Taking a resiliency knee

  • Published
  • By Al Strait
  • 21st Space Wing

Taking a knee in today’s society has multiple meanings. In football, a quarterback takes a knee to officially end a play, or, more recently, to demonstrate a political cause. Some service members take a knee as a loose form of security during a pause in a patrol, or a moment to reflect at the memorial of a fellow comrade in arms.  

I’m old school, I believe taking a knee means pausing to reflect on things, taking a breather, or stepping back to consider a situation. 

Right now the Air Force is being asked to take a pause to engage with our Airmen. The purpose of this pause is to increase Airmen’s confidence and competence in recognizing signs of distress, and enhance their ability to seek help for themselves and others. I believe this pause is like taking a “resiliency knee.”

I recently took a resiliency knee and spent some time back on the East Coast with my family. As I visited with in-laws, grandchildren, siblings and other family members, I witnessed several examples that will help us all be better wingmen and help us with our resiliency. 

Watching three grandkids try to work out who would get dibs on Grammy and Pappy time was the first challenge. All three had specific and different requests, and as a grandparent it was hard to say no to any of their wishes. Luckily for us, a wise parent stepped in and said, “Let’s discuss this to work out a solution.” The parent simply asked their children to consider a couple of key items: you can’t always get your way, what are some alternative solutions, and how can we work together to find a workable solution.

The three grandkids sat with their mother as the facilitator and worked out a solution.  They had open lines of communication, listened to each other’s ideas, and to some degree, showed respect for each other. Sounds like a typical day in a lot of work centers. These actions could help reduce some stress in the work centers and help us all be better wingmen.

As my wife worked through a family issue with her parents and sister, again we had a situation where four distinctive personalities were involved. There was the team player, the head strong, the stubborn, and the “let’s just get the situation done and do it now.”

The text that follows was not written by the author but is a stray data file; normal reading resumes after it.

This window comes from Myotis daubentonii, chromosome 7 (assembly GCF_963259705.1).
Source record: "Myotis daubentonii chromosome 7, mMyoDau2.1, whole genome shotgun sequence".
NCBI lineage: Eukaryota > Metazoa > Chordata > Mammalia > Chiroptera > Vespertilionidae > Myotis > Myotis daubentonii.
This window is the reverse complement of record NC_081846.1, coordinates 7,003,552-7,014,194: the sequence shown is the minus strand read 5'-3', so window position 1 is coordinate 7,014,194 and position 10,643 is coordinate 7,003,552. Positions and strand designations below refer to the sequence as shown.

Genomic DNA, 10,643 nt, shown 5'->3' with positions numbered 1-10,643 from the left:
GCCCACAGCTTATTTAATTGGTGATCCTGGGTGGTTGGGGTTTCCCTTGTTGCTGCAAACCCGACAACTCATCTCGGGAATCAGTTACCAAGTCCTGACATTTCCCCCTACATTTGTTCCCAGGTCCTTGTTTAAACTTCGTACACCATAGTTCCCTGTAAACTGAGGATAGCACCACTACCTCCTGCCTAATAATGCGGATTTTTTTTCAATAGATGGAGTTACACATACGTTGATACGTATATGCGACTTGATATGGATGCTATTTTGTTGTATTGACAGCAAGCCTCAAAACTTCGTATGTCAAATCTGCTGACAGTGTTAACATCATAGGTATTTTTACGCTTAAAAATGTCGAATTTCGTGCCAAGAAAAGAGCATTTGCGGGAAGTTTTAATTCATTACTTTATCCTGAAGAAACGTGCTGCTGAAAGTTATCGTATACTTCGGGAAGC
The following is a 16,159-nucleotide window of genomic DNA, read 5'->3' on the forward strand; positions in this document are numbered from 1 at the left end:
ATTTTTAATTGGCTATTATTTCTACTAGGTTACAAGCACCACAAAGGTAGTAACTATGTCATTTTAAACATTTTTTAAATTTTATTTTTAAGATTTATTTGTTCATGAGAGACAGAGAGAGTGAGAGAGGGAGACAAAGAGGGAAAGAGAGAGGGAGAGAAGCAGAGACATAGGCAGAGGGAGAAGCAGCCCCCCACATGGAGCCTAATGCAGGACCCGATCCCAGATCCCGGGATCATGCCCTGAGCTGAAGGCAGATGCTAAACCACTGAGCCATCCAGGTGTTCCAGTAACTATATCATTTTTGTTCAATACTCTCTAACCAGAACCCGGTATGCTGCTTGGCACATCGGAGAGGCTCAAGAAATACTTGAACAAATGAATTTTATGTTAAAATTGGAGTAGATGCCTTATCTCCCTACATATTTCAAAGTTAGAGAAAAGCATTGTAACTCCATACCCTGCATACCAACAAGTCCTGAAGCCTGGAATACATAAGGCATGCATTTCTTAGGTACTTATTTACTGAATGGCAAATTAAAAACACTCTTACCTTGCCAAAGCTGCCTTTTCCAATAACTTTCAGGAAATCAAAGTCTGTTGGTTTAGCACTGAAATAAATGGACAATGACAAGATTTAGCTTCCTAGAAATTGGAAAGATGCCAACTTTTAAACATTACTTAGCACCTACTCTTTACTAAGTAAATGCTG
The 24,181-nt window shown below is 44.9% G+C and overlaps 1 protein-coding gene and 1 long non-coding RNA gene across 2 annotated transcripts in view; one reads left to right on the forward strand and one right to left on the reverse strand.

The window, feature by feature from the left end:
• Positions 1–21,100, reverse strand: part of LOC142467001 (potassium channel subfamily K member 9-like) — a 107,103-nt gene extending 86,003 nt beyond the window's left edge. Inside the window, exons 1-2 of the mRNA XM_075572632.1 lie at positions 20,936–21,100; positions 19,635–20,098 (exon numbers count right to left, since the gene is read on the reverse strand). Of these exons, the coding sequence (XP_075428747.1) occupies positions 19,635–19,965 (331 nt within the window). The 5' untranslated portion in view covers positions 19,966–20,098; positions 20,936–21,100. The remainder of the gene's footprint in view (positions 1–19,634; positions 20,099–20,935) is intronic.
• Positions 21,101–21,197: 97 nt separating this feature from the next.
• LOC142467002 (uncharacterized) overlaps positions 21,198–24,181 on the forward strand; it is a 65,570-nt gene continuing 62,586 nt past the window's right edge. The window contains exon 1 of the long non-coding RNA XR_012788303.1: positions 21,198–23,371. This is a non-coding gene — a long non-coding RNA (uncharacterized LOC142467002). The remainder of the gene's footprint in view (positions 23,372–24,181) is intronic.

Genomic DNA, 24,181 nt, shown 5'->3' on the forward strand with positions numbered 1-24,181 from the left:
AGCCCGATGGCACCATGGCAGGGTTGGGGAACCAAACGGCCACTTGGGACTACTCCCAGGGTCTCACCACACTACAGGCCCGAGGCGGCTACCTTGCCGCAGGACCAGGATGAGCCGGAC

Did I mention I was on vacation?

As the situation unfolded, it was pretty clear the head strong player wanted things to go their way and that their way was the best way to fix the situation. The stubborn and the “let’s just get the situation done and do it now” were getting frustrated, while the team player tried to keep the peace and work a mutually favorable solution. 

While the family situation is still moving toward a workable solution to this day, it’s an example of the dynamics we all see in our work centers. We all have different personalities, we all have different mission tasks with different time lines, and we all have different levels of adapting to stress. As in the previous example, some key elements of leadership or wingmanship come in to play. Listening to the message others are telling you, and understanding their message is critical. The message needs to have accurate information and supporting data. Again, working as a team allows for more open communication.

One last example concerns the communication in my relationship with my wife of 40 years.

My wife and I discussed her stress dealing with the family issues and my stress in dealing with all the work requirements. After 40 years of marriage, I have a pretty good read when my wife needs a listening ear and she has a good read on me when I need to open up. When my wife and I realize we both need to lend an ear, we both listen and didn’t rush to judgment. It can be hard to just listen, but it can go a long way in helping release stress. It is safe to say we all have stress at home and work. If you don’t have stress, I would suggest you write a book and it will be a best seller.

I think it is important to point out none of us will have 40 years to get to know our Airmen, but it is vital we get to know them as soon as possible. By knowing them we can recognize changes in their behavior and attitude. Often, we need to just be active listeners, which may trigger some to engage and reveal their specific needs.

One of the most important things I have learned during my married years is to not tell my wife what to do. I will offer her encouragement and suggestions, but she does not like the directive approach. In the end, our goal is to help each other, and to look out for each other – kind of sounds like being a wingman.

We will all have the opportunity to be wingmen and offer suggestions on how to turn around the devastating suicide rate with the upcoming resiliency tactical pause. The focus for these small group discussions is twofold: First, to build connections with those in our units; second, to listen to each other on how we can all better support our wingmen and tackle this challenge. 

You know best what will help our team and our Air Force, and leadership absolutely needs your open and candid input.  This is the start of a discussion. This is not training.  Please engage in this opportunity to invest in those who work alongside you.  Considering the current situation our military is facing with suicide, it is vital we all take a resiliency knee. 

As Chief Wright stated in his powerful video, “it is our problem.”  It is our problem and it is up to us to give our input, stay vigilant, and let our wingmen know we have their backs.